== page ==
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Police officers march during a ceremony on National Security Education Day in Hong Kong on April 15, 2021.ANTHONY WALLACE/AFP/Getty Images

Chinese authorities have used the country’s annual National Security Education Day to accuse journalists of endangering the nation, yet another component of Beijing’s efforts to raise alarm over “anti-China” forces at home and abroad.

Criticism of China, they have made clear, can be considered a threat to the country – and punished as such.

In one case, state security officers arrested a young man for being “deeply poisoned” by his consumption of overseas media, which led to “gradually forming anti-China thoughts.” The man, identified only as Tian, was detained after publishing content online that authorities deemed “anti-China propaganda” and a malicious attack on the government and the Chinese Communist Party. Mr. Tian had previously worked as a Beijing intern for a Western news outlet.

His case was held up by state media as a typical example of “wooing and infiltration in students by foreign anti-China hostile forces.”

As Beijing adopts an increasingly hostile posture toward foreign influence and liberal democracies – particularly Western journalists who have exposed human-rights abuses in China – authorities are seeking new ways to stifle unauthorized discussion at home and overseas.

Mr. Tian, for example, was accused of taking instructions from foreign officials and “secretly gathering and providing so-called ‘evidence’ that discredits and slanders China.”

Another person, surnamed Chen, became an “overseas anti-China media reporter” who “wrote attacks on the Party and the country.”

Authorities “patiently educated” Mr. Chen, state media reported, and after writing 100,000 words in declarations of repentance, he demonstrated a complete about-face.

A third young person, surnamed Yang, “confessed to illegal and criminal acts” after moving to Hong Kong. He had studied journalism and communications in China, but in Hong Kong he “developed hostile sentiments towards mainland China,” state media said. Mr. Yang’s wrongdoing included helping to spread “anti-China propaganda” and joining illegal demonstrations.

“In recent years, anti-China hostile forces outside China have been carrying out ‘ideological warfare’ against people in China,” state media reported. That “has led to some foreign students being incited to participate in hostile activities such as forming parties and associations.”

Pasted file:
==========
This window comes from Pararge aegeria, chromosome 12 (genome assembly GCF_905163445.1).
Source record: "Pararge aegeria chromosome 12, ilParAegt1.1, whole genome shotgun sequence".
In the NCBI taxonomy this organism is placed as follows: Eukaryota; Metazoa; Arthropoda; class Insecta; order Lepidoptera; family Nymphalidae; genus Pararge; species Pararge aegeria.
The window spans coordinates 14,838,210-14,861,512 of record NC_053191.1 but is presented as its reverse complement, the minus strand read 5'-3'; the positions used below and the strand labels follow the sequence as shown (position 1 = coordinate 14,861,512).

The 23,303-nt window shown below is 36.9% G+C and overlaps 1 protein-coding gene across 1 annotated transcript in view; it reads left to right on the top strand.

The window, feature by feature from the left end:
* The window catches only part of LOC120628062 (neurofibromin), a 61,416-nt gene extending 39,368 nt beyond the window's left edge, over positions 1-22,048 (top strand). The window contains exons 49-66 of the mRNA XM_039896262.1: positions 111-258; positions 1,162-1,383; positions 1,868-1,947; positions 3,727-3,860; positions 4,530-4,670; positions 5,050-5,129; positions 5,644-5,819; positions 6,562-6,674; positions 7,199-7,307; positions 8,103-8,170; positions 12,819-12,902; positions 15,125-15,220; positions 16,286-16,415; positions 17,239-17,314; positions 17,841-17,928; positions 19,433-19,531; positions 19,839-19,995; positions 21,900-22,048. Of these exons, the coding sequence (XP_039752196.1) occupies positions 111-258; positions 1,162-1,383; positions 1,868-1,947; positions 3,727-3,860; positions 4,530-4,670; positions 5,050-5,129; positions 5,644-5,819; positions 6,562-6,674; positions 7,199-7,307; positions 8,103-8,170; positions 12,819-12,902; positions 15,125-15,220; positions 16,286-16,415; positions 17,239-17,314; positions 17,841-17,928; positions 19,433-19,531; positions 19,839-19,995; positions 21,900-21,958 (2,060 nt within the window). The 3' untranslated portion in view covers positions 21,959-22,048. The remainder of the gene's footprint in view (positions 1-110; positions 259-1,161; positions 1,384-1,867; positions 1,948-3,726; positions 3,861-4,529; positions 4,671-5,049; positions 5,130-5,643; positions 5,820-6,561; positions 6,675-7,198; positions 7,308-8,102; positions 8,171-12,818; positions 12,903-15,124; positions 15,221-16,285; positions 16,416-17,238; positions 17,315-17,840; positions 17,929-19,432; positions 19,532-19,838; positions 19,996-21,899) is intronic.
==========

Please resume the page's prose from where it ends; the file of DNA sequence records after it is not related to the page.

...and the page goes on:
The cases provide no specific evidence, making it impossible to discern what exactly constitutes slander or anti-China conduct in the eyes of Chinese authorities. “You can refer to China’s laws” for such a definition, Foreign Affairs Ministry spokesman Zhao Lijian said Thursday.

But the detention of three people with ties to journalism come amid a sweeping effort to undermine and silence reporting that does not adhere to government dictates.

Officials have accused several women from Xinjiang of sexual improprieties in an attempt to discredit their allegations of assault and mistreatment in the northwestern region, where large numbers of Uyghurs, Kazakhs and other minority groups have been incarcerated, forcibly indoctrinated, separated from their children and forced to work in factories.

Chinese diplomatic missions around the world have bought advertisements and held news conferences to dispute reporting – much of it based on official reports – about government policies in Xinjiang.

A company in Xinjiang is suing researcher Adrian Zenz, accusing him of “fabricating” information about forced labour in the region – even though authorities have openly discussed quotas for moving “surplus labour” to factories and cotton fields. In the lawsuit, Shache Xiongying Textile Co. Ltd. claims severe economic damages and demands an apology and compensation.

In late March, BBC correspondent John Sudworth left China with his family after what he called an “intensifying propaganda campaign targeting not just the BBC, but me personally and my work in particular.”

Last year, two Australian journalists were barred from leaving China until they submitted to questioning by state security authorities.

Media is “one of the key things they are targeting,” said King-wa Fu, a scholar at the Journalism and Media Studies Centre at the University of Hong Kong. Beijing uses an expansive definition of what constitutes matters critical to the country’s safety, he said.

“No matter whether it’s politics or even about economic sectors – about the stock market – they take it all as national security,” he said. And China counts foreign journalists among the “external forces” that have “joined together to try to sanction China.”

“Basically, they conflate foreign media and foreign governments. They just think they are the same agents.”

Under President Xi Jinping, the government has sought to expunge Western thinking from the country while battling what the Communist Party sees as growing international efforts to constrain the country’s rise.

“They see so-called hostile reporting about Xinjiang, about the suppression of human-rights dissidents, human-rights lawyers and so forth as detrimental to China’s soft-power projection,” said Willy Lam, an expert in Chinese politics and a former senior editor at the South China Morning Post.

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